Alex Greenwich's approach to politics is similar to the approach he takes with his siblings: He likes to work together.
"It's the middle child in me," Greenwich told NBC Out. "I'd much prefer when everybody gets along and people work together towards a consensus outcome [than] to see issues hijacked by the politics of extremes, and one party versus another."
As an independent member for Sydney of the New South Wales Legislative Assembly, Greenwich has become known for working with others while tackling an array of issues on behalf of his constituents.
But it is perhaps his nearly 10 years of fighting for marriage equality in Australia that the state lawmaker and advocate has become best known, and Greenwich is hopeful that in 2017 federal lawmakers in Canberra will finally pass same-sex marriage legislation allowing marriage equality to become a reality for all citizens of Australia.
"Marriage equality is not an issue of the left, this is an issue that unites all Australians, whether you live in the city or the bush," Greenwich said.
Indeed, polling shows a majority of Australians support same-sex marriage, which has been banned federally in Australia since passage of a 2004 amendment to the federal Marriage Act 1961. This past September, Prime Minister Malcolm Turnbull introduced legislation calling for a plebiscite, which would have resulted in a national vote on the issue similar to the referendum that brought marriage equality to the citizens of Ireland in 2015.
But the bill failed to pass the Senate in November amid concerns of the costs, as well as concerns by some proponents of marriage equality regarding the type of public debate and rhetoric a national vote would bring regarding the issue.
"There were a number of issues with that specific policy [of a plebiscite]," Greenwich explained. "Opponents would have been given millions of dollars of public cash to run a campaign against the gay and lesbian community."
Instead, Greenwich and other advocates of marriage equality want there to be a free vote done by the Australian Parliament, an idea that, according to polling, is supported by a majority of Australians.
"And so the campaign we're running now is doing all we can to encourage our politicians to have a parliamentary vote on marriage equality where [members] can vote freely according to their conscious," Greenwich said. "If we can get it to that stage, we will then hopefully be able to achieve marriage equality this year."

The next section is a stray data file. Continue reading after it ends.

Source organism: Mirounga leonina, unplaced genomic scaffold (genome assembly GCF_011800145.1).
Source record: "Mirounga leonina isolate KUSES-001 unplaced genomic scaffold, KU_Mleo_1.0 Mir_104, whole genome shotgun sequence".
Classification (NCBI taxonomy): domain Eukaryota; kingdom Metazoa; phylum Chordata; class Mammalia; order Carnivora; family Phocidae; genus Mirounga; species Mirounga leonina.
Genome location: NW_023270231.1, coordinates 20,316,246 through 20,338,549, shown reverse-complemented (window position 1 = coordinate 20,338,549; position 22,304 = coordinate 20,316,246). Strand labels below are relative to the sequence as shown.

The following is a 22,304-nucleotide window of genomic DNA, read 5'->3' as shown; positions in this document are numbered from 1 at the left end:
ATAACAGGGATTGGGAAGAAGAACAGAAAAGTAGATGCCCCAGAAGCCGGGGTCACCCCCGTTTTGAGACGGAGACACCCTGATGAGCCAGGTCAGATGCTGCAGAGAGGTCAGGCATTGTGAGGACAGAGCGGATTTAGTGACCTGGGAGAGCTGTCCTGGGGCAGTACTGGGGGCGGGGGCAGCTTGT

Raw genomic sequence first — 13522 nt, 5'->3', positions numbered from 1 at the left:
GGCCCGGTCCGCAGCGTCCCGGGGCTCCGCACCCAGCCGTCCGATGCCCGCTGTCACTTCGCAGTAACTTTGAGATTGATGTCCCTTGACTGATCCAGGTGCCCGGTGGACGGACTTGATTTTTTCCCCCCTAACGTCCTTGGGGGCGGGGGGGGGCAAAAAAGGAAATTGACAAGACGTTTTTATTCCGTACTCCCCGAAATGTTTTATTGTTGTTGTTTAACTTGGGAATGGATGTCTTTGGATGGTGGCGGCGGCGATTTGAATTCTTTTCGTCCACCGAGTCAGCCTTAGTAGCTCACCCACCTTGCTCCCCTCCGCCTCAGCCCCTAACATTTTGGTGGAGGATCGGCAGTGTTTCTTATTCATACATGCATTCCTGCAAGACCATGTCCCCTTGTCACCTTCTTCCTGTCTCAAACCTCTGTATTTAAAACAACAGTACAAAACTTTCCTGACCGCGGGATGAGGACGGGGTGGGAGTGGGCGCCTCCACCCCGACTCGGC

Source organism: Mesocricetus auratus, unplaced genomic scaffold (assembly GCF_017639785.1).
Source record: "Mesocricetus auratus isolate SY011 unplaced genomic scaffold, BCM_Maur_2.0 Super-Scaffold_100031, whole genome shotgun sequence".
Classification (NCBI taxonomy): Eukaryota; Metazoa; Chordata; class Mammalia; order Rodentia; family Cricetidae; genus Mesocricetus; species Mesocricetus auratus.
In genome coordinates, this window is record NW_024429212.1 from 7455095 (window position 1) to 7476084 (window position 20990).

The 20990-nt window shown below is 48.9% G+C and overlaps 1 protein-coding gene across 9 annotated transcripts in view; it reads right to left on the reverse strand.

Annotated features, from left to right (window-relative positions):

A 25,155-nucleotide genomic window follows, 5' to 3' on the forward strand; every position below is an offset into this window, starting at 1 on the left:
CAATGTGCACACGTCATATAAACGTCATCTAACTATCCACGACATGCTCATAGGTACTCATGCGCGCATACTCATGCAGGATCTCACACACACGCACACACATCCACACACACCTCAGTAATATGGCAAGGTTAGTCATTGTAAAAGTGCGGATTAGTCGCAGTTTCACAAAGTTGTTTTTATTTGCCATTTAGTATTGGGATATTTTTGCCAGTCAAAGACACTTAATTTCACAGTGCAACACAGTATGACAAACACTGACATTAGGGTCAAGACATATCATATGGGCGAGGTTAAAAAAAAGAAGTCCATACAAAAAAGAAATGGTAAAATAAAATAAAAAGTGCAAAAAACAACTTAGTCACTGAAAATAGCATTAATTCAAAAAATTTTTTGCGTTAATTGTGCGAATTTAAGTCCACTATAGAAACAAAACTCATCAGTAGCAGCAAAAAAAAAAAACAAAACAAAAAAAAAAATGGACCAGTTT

If marriage equality is indeed achieved this year, it will bring to a close a campaign that Greenwich has been working on personally for nearly 10 years.
Greenwich first started working on the campaign for marriage equality in 2007, when he started working as national secretary for Australian Marriage Equality (AME), a national organization dedicated to achieving equal marriage for all citizens of Australia regardless of sexuality or gender.
"What motivated me [to get involved with AME] was that I didn't like that there was a law that told me I couldn't do something because I was gay," Greenwich said. "I don't have a different driver's license because I'm gay, I don't vote at a different ballot box because I'm gay, but here's this one piece of law that treats me differently."
It was his work with AME that allowed Greenwich to begin building relationships with lawmakers across the political spectrum, and when an opportunity to run for public office came in 2012 Greenwich took it. He ran for the New South Wales Legislative Assembly seat of Sydney as an Independent and won the election in October 2012. He has held the seat ever since.
As an elected official, Greenwich has continued his fight for marriage equality, and in 2014 introduced a bill at the state level that would recognize overseas same-sex marriages in New South Wales. Greenwich worked with then Attorney General Brad Hazzard on the effort, and won support for the bill in November 2014.
"That was a good process of working with the government and making the issue completely noncontroversial," Greenwich said. "I was really glad with the result but also really glad with the process."
Today, the state lawmaker also continues his work with AME, serving as co-chair of the organization and using his role there to continue campaigning for marriage equality on a national level.
"I will say that there is a great deal of frustration that we're not there yet," Greenwich said. "[Supporters] know we have the numbers in our parliament, they know there is strong public support, they know this is a straight forward issue, and they don't understand why our politicians in Canberra haven't gone ahead and done it."
As a part of the effort to get a free vote by the Australian Parliament on the issue some time this year, a new ad campaign in Australia is putting the focus on the lives of nurses, doctors, military veterans and other individuals who serve Australia but are unable to marry the person they love. The campaign was launched by The Equality Campaign and will be featured in television advertisements and billboards across the country.
This new ad push, along with a Senate report published last week that rejected proposed exemptions in same-sex marriage legislation that would have allowed for discrimination against same-sex couples seeking marriage by civil celebrants, makes Greenwich optimistic marriage equality can be finally achieved some time this year.
"It will be a really important moment for our parliament, not only because they would have delivered a reform that's all about fairness and treating the LGBTI community equally, but because they would have done it by working together, not against each other," Greenwich said.
"I think that in the global world, where we're seeing a world of politics of extremes, to actually see a parliament where people from across the political spectrum are working together to achieve something good -- I think Australians are looking forward to seeing that happen," he said.